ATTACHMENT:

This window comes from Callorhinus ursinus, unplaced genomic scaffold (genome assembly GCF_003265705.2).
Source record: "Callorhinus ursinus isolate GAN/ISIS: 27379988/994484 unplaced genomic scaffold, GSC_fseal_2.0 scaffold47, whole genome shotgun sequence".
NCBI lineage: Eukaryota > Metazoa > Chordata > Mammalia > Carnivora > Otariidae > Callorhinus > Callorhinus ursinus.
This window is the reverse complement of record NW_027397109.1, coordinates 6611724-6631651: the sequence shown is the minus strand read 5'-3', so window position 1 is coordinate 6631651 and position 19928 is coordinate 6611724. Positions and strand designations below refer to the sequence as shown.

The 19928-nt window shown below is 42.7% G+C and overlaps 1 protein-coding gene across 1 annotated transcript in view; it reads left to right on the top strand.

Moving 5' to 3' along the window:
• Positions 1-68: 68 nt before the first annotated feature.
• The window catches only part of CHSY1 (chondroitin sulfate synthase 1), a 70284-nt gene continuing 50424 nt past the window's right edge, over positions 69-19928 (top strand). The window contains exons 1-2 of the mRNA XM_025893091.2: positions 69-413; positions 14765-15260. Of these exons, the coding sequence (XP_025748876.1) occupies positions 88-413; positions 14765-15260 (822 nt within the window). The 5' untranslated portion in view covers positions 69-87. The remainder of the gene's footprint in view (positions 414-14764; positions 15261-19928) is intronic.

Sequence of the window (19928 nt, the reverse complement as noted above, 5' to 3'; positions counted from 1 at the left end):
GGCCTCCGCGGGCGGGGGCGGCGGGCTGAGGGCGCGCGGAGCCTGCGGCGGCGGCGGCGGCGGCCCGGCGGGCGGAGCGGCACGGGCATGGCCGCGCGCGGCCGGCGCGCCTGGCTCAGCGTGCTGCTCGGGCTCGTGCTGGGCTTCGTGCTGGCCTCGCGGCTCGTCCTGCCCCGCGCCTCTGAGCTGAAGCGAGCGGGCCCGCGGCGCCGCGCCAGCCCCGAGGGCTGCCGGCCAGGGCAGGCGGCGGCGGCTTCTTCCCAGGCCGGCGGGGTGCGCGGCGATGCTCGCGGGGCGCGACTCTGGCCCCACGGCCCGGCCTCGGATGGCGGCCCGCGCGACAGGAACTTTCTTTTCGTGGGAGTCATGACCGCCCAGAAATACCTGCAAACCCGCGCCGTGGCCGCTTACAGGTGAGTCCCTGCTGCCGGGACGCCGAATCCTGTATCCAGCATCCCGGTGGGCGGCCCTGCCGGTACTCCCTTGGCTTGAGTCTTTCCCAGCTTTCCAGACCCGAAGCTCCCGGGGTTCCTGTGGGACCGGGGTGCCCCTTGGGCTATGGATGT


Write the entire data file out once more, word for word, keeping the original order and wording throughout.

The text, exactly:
This window comes from Callorhinus ursinus, unplaced genomic scaffold (genome assembly GCF_003265705.2).
Source record: "Callorhinus ursinus isolate GAN/ISIS: 27379988/994484 unplaced genomic scaffold, GSC_fseal_2.0 scaffold47, whole genome shotgun sequence".
NCBI lineage: Eukaryota > Metazoa > Chordata > Mammalia > Carnivora > Otariidae > Callorhinus > Callorhinus ursinus.
This window is the reverse complement of record NW_027397109.1, coordinates 6611724-6631651: the sequence shown is the minus strand read 5'-3', so window position 1 is coordinate 6631651 and position 19928 is coordinate 6611724. Positions and strand designations below refer to the sequence as shown.

The 19928-nt window shown below is 42.7% G+C and overlaps 1 protein-coding gene across 1 annotated transcript in view; it reads left to right on the top strand.

Moving 5' to 3' along the window:
• Positions 1-68: 68 nt before the first annotated feature.
• The window catches only part of CHSY1 (chondroitin sulfate synthase 1), a 70284-nt gene continuing 50424 nt past the window's right edge, over positions 69-19928 (top strand). The window contains exons 1-2 of the mRNA XM_025893091.2: positions 69-413; positions 14765-15260. Of these exons, the coding sequence (XP_025748876.1) occupies positions 88-413; positions 14765-15260 (822 nt within the window). The 5' untranslated portion in view covers positions 69-87. The remainder of the gene's footprint in view (positions 414-14764; positions 15261-19928) is intronic.

Sequence of the window (19928 nt, the reverse complement as noted above, 5' to 3'; positions counted from 1 at the left end):
GGCCTCCGCGGGCGGGGGCGGCGGGCTGAGGGCGCGCGGAGCCTGCGGCGGCGGCGGCGGCGGCCCGGCGGGCGGAGCGGCACGGGCATGGCCGCGCGCGGCCGGCGCGCCTGGCTCAGCGTGCTGCTCGGGCTCGTGCTGGGCTTCGTGCTGGCCTCGCGGCTCGTCCTGCCCCGCGCCTCTGAGCTGAAGCGAGCGGGCCCGCGGCGCCGCGCCAGCCCCGAGGGCTGCCGGCCAGGGCAGGCGGCGGCGGCTTCTTCCCAGGCCGGCGGGGTGCGCGGCGATGCTCGCGGGGCGCGACTCTGGCCCCACGGCCCGGCCTCGGATGGCGGCCCGCGCGACAGGAACTTTCTTTTCGTGGGAGTCATGACCGCCCAGAAATACCTGCAAACCCGCGCCGTGGCCGCTTACAGGTGAGTCCCTGCTGCCGGGACGCCGAATCCTGTATCCAGCATCCCGGTGGGCGGCCCTGCCGGTACTCCCTTGGCTTGAGTCTTTCCCAGCTTTCCAGACCCGAAGCTCCCGGGGTTCCTGTGGGACCGGGGTGCCCCTTGGGCTATGGATGT